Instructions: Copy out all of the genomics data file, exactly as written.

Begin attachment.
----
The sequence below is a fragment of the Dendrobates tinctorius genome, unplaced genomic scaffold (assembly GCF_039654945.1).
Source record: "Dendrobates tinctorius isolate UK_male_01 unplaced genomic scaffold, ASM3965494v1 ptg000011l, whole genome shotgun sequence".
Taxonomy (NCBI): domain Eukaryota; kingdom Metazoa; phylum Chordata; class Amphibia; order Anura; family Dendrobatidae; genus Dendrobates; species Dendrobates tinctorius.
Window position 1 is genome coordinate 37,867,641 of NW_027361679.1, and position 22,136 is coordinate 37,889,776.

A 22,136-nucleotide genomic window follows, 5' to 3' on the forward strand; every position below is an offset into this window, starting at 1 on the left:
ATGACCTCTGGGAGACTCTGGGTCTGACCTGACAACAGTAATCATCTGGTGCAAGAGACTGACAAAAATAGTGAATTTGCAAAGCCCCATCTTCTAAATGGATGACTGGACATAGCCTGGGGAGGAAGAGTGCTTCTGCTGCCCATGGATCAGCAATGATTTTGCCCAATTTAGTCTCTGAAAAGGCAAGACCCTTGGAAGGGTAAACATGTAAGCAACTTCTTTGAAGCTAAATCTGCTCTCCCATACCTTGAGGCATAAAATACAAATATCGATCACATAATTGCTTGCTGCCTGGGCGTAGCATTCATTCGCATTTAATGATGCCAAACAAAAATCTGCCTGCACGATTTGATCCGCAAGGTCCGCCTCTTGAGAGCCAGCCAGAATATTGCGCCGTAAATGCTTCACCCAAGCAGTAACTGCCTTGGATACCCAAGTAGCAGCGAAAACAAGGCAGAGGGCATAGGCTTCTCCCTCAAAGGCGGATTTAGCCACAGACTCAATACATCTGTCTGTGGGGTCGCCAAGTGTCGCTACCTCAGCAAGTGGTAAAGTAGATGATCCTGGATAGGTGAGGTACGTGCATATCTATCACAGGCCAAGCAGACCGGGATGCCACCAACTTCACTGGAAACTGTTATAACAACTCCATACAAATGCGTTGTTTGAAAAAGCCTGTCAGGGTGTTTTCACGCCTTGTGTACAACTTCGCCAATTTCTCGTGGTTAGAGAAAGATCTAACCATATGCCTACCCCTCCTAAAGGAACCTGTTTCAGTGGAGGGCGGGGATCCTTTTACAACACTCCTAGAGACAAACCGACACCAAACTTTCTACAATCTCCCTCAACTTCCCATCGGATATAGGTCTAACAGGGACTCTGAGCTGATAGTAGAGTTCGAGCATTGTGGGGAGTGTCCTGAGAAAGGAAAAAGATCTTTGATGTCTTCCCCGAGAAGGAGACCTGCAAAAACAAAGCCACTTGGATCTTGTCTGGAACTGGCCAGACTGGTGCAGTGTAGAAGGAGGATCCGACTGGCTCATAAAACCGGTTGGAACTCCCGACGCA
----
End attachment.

The sequence below is a fragment of the Dendrobates tinctorius genome, unplaced genomic scaffold (assembly GCF_039654945.1).
Source record: "Dendrobates tinctorius isolate UK_male_01 unplaced genomic scaffold, ASM3965494v1 ptg000011l, whole genome shotgun sequence".
Taxonomy (NCBI): domain Eukaryota; kingdom Metazoa; phylum Chordata; class Amphibia; order Anura; family Dendrobatidae; genus Dendrobates; species Dendrobates tinctorius.
Window position 1 is genome coordinate 37,867,641 of NW_027361679.1, and position 22,136 is coordinate 37,889,776.

A 22,136-nucleotide genomic window follows, 5' to 3' on the forward strand; every position below is an offset into this window, starting at 1 on the left:
ATGACCTCTGGGAGACTCTGGGTCTGACCTGACAACAGTAATCATCTGGTGCAAGAGACTGACAAAAATAGTGAATTTGCAAAGCCCCATCTTCTAAATGGATGACTGGACATAGCCTGGGGAGGAAGAGTGCTTCTGCTGCCCATGGATCAGCAATGATTTTGCCCAATTTAGTCTCTGAAAAGGCAAGACCCTTGGAAGGGTAAACATGTAAGCAACTTCTTTGAAGCTAAATCTGCTCTCCCATACCTTGAGGCATAAAATACAAATATCGATCACATAATTGCTTGCTGCCTGGGCGTAGCATTCATTCGCATTTAATGATGCCAAACAAAAATCTGCCTGCACGATTTGATCCGCAAGGTCCGCCTCTTGAGAGCCAGCCAGAATATTGCGCCGTAAATGCTTCACCCAAGCAGTAACTGCCTTGGATACCCAAGTAGCAGCGAAAACAAGGCAGAGGGCATAGGCTTCTCCCTCAAAGGCGGATTTAGCCACAGACTCAATACATCTGTCTGTGGGGTCGCCAAGTGTCGCTACCTCAGCAAGTGGTAAAGTAGATGATCCTGGATAGGTGAGGTACGTGCATATCTATCACAGGCCAAGCAGACCGGGATGCCACCAACTTCACTGGAAACTGTTATAACAACTCCATACAAATGCGTTGTTTGAAAAAGCCTGTCAGGGTGTTTTCACGCCTTGTGTACAACTTCGCCAATTTCTCGTGGTTAGAGAAAGATCTAACCATATGCCTACCCCTCCTAAAGGAACCTGTTTCAGTGGAGGGCGGGGATCCTTTTACAACACTCCTAGAGACAAACCGACACCAAACTTTCTACAATCTCCCTCAACTTCCCATCGGATATAGGTCTAACAGGGACTCTGAGCTGATAGTAGAGTTCGAGCATTGTGGGGAGTGTCCTGAGAAAGGAAAAAGATCTTTGATGTCTTCCCCGAGAAGGAGACCTGCAAAAACAAAGCCACTTGGATCTTGTCTGGAACTGGCCAGACTGGTGCAGTGTAGAAGGAGGATCCGACTGGCTCATAAAACCGGTTGGAACTCCCGACGCA